Katheryn Clayton-Shay lived in Louisiana and Hawaii before moving to Ethiopia with one of her daughters, Pumehana. In Ethiopia, Katheryn put her 25 years of teaching experience to good use by training local teachers on best educational practices for rural settings.
Now, Katheryn lives in Oakland and works as a behavioral therapist. She is also one of FII’s partner families. Pumehana, now 14, and a granddaughter live with her, while the rest of the family is still in Hawaii.
“Before we moved to California, we used to always have many friends and family relatives around,” she says. “In Louisiana, you didn’t think twice about baking a pie and bringing it to a neighbor unannounced. In Hawaii, I knew all of my children’s friends and their parents. It was a tight-knit community. Here in Oakland things are quieter for us, and my daughter has definitely felt the difference. It doesn’t help that I don’t have much time to spend with her, since I stay busy with my work obligations and caring for my granddaughter.”
Wanting to spend quality time with Pumehana is what motivated her to apply for an FII’s Family Time grant.
Family Time funds are available to partnering families and meant to allow families to enhance their quality time with each other. FII recognizes that critical role personal foundational relationships play in our wellbeing.
This small, one-time investment allowed Katheryn to purchase camping gear and two tickets to Reggae by the River, a four-day arts and music Reggae festival sponsored by Mateel Community Center, where she regularly volunteers. To finance the rest of the costs, Katheryn and Pumehana volunteered at the festival’s kitchen, serving nearly 2,500 staff, medics, and traffic personnel.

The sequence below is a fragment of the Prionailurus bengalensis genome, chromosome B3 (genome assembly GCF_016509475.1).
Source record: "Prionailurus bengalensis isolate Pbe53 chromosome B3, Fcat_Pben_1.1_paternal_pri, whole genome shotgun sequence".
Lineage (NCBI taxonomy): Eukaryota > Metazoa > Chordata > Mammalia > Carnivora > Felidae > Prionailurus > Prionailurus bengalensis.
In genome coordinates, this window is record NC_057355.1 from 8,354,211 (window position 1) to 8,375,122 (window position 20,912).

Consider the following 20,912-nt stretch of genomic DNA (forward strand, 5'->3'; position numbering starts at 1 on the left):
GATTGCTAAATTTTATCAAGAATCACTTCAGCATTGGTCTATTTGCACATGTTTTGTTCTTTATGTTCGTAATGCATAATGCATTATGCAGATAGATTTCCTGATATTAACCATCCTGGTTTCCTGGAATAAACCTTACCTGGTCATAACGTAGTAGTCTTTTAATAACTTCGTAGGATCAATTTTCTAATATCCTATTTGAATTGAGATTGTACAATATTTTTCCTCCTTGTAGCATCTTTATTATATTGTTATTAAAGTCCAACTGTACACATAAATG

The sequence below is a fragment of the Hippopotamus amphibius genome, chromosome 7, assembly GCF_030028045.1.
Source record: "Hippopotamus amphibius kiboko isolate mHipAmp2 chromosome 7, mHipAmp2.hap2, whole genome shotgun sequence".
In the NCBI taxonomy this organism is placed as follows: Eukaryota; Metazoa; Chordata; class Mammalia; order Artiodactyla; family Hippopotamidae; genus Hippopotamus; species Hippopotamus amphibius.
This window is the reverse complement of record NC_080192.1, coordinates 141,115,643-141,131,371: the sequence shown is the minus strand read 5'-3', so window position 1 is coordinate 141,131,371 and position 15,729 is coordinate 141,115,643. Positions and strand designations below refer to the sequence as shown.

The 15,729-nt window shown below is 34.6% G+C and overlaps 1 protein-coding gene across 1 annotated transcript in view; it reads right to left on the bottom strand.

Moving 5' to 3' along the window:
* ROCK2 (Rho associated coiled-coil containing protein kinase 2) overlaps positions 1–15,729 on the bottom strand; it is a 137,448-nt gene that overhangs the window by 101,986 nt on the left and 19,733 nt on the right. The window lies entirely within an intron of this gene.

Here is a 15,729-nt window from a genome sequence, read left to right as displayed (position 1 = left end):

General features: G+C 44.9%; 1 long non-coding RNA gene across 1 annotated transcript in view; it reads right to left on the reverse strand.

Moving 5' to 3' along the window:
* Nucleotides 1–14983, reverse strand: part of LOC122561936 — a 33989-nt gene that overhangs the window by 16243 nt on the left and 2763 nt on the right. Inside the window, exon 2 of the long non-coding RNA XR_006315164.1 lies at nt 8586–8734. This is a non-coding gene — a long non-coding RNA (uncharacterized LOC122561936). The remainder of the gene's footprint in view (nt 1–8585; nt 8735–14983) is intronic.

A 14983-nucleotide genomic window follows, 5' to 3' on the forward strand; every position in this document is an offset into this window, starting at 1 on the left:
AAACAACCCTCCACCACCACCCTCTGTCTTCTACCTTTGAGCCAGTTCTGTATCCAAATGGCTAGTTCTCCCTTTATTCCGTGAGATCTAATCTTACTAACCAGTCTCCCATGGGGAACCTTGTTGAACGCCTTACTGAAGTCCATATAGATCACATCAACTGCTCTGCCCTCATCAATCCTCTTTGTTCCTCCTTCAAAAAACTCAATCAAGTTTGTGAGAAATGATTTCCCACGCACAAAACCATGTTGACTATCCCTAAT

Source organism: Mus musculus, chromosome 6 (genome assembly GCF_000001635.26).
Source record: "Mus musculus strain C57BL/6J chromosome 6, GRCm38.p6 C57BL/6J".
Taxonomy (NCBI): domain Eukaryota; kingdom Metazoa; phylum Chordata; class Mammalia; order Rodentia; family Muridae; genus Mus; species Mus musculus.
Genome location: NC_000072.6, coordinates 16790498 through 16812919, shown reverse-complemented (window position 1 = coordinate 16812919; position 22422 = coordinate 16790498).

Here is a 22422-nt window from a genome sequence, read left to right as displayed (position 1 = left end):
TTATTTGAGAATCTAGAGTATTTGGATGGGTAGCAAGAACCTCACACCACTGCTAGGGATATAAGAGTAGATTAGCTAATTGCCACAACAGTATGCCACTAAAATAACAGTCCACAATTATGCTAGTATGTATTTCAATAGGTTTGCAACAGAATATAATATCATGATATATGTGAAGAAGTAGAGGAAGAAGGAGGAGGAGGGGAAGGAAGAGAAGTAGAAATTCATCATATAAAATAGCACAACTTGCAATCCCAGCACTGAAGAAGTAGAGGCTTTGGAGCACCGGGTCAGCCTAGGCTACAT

And they brought friends.
“I wanted to replicate the extended family experience we once knew,” Katheryn explains. “That’s how I got the idea to ask other fellow Hawaiian transplants to sign up to volunteer and attend the festival with us. We ended up being twelve-people strong!”
How did Pumehana enjoy it? “She loved it,” Katheryn says. “She even made some bracelets and sold them informally to other fellow campers. Next year she wants to actually man her own vendor stand. And I’ll be right there with her.”
Katheryn is part of Oakland Rising 600, a Family Independence Initiative cohort. “There is also an aspect of camaraderie about FII that we like,” Katheryn says about her group. “We are older folks, so we want to pass on what has worked for us to others.”
FII partners with families to gather data and stories to learn about what they are doing to improve their lives. Families are able to track their own progress, as well as share their insights with other families.
“I’m glad to be part of a group and an organization that are doing good things,” she says. “I’ve always been attracted to entrepreneurs and risk-takers, because you can be inspired by and learn from them.”